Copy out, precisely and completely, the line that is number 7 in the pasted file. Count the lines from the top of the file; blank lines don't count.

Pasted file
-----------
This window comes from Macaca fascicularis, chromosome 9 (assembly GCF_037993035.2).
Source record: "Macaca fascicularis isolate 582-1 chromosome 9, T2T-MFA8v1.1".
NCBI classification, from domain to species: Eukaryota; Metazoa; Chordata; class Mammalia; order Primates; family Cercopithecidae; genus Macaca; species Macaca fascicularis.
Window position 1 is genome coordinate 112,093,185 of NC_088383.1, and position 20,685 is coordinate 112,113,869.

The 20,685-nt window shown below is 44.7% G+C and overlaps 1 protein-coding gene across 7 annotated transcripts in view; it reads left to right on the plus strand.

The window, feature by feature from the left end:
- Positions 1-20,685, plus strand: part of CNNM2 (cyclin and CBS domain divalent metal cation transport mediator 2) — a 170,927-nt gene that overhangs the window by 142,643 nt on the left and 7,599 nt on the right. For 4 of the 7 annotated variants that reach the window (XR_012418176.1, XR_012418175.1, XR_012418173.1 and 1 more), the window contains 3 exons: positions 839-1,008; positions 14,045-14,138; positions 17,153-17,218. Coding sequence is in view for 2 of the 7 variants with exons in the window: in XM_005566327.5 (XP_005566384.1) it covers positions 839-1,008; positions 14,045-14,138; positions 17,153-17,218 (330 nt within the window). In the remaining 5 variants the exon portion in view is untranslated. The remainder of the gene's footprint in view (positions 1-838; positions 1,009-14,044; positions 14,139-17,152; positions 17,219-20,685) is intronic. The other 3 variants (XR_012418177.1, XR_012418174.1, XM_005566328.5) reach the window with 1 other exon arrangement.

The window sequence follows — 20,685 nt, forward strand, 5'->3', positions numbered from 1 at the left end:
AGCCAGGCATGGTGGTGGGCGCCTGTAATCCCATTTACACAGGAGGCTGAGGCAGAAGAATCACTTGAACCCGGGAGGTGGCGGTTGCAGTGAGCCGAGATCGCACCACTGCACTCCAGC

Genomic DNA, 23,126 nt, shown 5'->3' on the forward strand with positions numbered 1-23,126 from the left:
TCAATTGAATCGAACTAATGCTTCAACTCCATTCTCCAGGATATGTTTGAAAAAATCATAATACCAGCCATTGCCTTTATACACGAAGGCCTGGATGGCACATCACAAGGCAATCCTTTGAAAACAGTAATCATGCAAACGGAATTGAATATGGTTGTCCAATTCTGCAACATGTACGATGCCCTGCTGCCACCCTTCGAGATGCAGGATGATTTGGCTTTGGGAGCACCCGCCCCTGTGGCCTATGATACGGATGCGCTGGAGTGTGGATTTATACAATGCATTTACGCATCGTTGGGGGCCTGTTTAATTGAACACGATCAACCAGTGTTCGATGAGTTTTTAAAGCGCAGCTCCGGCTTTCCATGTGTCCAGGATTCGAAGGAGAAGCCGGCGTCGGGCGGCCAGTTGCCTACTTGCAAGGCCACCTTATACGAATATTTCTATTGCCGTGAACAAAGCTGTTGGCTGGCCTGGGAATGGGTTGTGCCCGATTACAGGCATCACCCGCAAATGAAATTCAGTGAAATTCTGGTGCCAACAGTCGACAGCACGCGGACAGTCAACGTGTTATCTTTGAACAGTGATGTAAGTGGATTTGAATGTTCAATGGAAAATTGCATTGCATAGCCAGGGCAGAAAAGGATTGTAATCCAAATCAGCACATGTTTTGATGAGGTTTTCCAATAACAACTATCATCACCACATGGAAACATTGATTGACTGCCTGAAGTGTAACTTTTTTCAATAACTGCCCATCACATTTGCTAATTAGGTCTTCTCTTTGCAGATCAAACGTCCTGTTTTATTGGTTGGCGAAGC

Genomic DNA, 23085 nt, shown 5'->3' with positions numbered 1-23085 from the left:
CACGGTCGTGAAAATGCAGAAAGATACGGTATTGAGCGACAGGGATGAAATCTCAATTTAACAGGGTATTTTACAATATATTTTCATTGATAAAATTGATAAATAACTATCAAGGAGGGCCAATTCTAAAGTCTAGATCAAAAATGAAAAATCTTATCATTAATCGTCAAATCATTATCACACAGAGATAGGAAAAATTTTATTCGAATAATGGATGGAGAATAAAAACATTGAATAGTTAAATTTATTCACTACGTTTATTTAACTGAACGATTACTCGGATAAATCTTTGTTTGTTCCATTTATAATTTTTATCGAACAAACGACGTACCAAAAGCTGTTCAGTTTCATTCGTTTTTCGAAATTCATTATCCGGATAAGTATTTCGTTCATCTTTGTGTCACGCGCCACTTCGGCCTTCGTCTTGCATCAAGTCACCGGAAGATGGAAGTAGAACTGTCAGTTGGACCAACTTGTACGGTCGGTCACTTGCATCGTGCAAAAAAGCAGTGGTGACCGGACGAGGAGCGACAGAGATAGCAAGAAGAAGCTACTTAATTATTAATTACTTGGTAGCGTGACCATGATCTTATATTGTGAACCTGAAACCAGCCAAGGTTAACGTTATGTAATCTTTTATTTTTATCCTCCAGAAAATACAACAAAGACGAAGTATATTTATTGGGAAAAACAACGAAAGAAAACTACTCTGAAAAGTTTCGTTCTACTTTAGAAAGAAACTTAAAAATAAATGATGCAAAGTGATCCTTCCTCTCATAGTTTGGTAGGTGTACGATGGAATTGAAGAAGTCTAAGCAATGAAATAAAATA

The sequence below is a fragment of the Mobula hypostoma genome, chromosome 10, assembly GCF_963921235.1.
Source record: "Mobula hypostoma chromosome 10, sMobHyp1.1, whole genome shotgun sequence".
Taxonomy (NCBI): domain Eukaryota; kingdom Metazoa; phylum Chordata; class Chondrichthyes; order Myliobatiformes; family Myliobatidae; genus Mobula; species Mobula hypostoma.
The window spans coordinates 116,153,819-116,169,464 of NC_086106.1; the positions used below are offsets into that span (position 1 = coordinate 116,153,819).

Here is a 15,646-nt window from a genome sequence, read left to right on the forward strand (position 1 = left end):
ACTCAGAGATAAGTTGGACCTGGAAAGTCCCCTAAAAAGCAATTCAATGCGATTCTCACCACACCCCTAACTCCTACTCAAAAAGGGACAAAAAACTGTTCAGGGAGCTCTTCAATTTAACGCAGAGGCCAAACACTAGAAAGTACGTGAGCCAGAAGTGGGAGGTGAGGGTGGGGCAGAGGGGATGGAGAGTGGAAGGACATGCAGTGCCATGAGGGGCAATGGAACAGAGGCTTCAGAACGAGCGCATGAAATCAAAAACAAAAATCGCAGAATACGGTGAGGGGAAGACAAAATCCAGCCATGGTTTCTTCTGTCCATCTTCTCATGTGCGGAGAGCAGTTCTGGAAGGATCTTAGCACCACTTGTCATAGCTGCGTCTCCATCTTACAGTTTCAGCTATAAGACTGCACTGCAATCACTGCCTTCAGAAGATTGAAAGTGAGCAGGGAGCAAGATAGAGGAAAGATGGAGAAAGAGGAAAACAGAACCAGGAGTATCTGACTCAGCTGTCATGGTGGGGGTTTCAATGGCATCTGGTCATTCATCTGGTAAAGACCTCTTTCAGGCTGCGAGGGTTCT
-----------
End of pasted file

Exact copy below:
- Positions 1-20,685, plus strand: part of CNNM2 (cyclin and CBS domain divalent metal cation transport mediator 2) — a 170,927-nt gene that overhangs the window by 142,643 nt on the left and 7,599 nt on the right. For 4 of the 7 annotated variants that reach the window (XR_012418176.1, XR_012418175.1, XR_012418173.1 and 1 more), the window contains 3 exons: positions 839-1,008; positions 14,045-14,138; positions 17,153-17,218. Coding sequence is in view for 2 of the 7 variants with exons in the window: in XM_005566327.5 (XP_005566384.1) it covers positions 839-1,008; positions 14,045-14,138; positions 17,153-17,218 (330 nt within the window). In the remaining 5 variants the exon portion in view is untranslated. The remainder of the gene's footprint in view (positions 1-838; positions 1,009-14,044; positions 14,139-17,152; positions 17,219-20,685) is intronic. The other 3 variants (XR_012418177.1, XR_012418174.1, XM_005566328.5) reach the window with 1 other exon arrangement.